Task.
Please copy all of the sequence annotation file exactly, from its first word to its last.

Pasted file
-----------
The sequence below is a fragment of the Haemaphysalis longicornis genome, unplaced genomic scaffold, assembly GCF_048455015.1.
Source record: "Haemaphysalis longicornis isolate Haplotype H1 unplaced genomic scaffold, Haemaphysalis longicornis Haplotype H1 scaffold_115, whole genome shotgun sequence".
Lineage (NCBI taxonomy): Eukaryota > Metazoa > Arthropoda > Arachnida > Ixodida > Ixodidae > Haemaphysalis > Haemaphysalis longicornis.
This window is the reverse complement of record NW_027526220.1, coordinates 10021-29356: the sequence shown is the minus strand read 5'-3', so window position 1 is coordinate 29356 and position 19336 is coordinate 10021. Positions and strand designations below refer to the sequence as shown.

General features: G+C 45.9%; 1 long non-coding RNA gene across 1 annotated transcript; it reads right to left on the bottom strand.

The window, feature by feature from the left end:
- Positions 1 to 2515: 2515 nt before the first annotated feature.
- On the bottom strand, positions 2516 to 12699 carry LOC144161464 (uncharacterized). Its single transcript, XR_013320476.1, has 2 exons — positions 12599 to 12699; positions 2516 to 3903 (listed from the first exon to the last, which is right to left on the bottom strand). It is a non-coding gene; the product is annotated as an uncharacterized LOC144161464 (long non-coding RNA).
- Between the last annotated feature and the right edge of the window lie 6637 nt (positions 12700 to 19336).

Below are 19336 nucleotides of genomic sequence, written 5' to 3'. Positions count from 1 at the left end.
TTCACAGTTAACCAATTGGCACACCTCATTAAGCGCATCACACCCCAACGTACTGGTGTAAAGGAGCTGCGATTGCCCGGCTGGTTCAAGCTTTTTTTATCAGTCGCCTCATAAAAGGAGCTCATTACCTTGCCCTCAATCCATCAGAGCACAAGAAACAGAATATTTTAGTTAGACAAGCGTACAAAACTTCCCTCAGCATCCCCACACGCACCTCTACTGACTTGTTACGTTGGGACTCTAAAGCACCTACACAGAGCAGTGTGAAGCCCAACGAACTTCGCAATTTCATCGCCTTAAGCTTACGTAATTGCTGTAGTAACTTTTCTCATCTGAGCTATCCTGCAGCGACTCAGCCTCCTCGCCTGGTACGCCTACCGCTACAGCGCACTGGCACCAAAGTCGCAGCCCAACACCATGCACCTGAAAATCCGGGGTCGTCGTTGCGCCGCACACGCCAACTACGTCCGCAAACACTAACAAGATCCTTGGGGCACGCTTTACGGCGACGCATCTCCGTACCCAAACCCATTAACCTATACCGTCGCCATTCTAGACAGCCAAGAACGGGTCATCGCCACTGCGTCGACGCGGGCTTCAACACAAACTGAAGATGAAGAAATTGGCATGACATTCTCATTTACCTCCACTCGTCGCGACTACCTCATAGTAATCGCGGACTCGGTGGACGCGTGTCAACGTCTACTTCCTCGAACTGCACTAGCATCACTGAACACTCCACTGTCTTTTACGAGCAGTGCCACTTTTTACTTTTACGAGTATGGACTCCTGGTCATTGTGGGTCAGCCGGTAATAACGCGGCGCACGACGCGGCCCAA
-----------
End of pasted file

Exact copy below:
The sequence below is a fragment of the Haemaphysalis longicornis genome, unplaced genomic scaffold, assembly GCF_048455015.1.
Source record: "Haemaphysalis longicornis isolate Haplotype H1 unplaced genomic scaffold, Haemaphysalis longicornis Haplotype H1 scaffold_115, whole genome shotgun sequence".
Lineage (NCBI taxonomy): Eukaryota > Metazoa > Arthropoda > Arachnida > Ixodida > Ixodidae > Haemaphysalis > Haemaphysalis longicornis.
This window is the reverse complement of record NW_027526220.1, coordinates 10021-29356: the sequence shown is the minus strand read 5'-3', so window position 1 is coordinate 29356 and position 19336 is coordinate 10021. Positions and strand designations below refer to the sequence as shown.

General features: G+C 45.9%; 1 long non-coding RNA gene across 1 annotated transcript; it reads right to left on the bottom strand.

The window, feature by feature from the left end:
- Positions 1 to 2515: 2515 nt before the first annotated feature.
- On the bottom strand, positions 2516 to 12699 carry LOC144161464 (uncharacterized). Its single transcript, XR_013320476.1, has 2 exons — positions 12599 to 12699; positions 2516 to 3903 (listed from the first exon to the last, which is right to left on the bottom strand). It is a non-coding gene; the product is annotated as an uncharacterized LOC144161464 (long non-coding RNA).
- Between the last annotated feature and the right edge of the window lie 6637 nt (positions 12700 to 19336).

Below are 19336 nucleotides of genomic sequence, written 5' to 3'. Positions count from 1 at the left end.
TTCACAGTTAACCAATTGGCACACCTCATTAAGCGCATCACACCCCAACGTACTGGTGTAAAGGAGCTGCGATTGCCCGGCTGGTTCAAGCTTTTTTTATCAGTCGCCTCATAAAAGGAGCTCATTACCTTGCCCTCAATCCATCAGAGCACAAGAAACAGAATATTTTAGTTAGACAAGCGTACAAAACTTCCCTCAGCATCCCCACACGCACCTCTACTGACTTGTTACGTTGGGACTCTAAAGCACCTACACAGAGCAGTGTGAAGCCCAACGAACTTCGCAATTTCATCGCCTTAAGCTTACGTAATTGCTGTAGTAACTTTTCTCATCTGAGCTATCCTGCAGCGACTCAGCCTCCTCGCCTGGTACGCCTACCGCTACAGCGCACTGGCACCAAAGTCGCAGCCCAACACCATGCACCTGAAAATCCGGGGTCGTCGTTGCGCCGCACACGCCAACTACGTCCGCAAACACTAACAAGATCCTTGGGGCACGCTTTACGGCGACGCATCTCCGTACCCAAACCCATTAACCTATACCGTCGCCATTCTAGACAGCCAAGAACGGGTCATCGCCACTGCGTCGACGCGGGCTTCAACACAAACTGAAGATGAAGAAATTGGCATGACATTCTCATTTACCTCCACTCGTCGCGACTACCTCATAGTAATCGCGGACTCGGTGGACGCGTGTCAACGTCTACTTCCTCGAACTGCACTAGCATCACTGAACACTCCACTGTCTTTTACGAGCAGTGCCACTTTTTACTTTTACGAGTATGGACTCCTGGTCATTGTGGGTCAGCCGGTAATAACGCGGCGCACGACGCGGCCCAA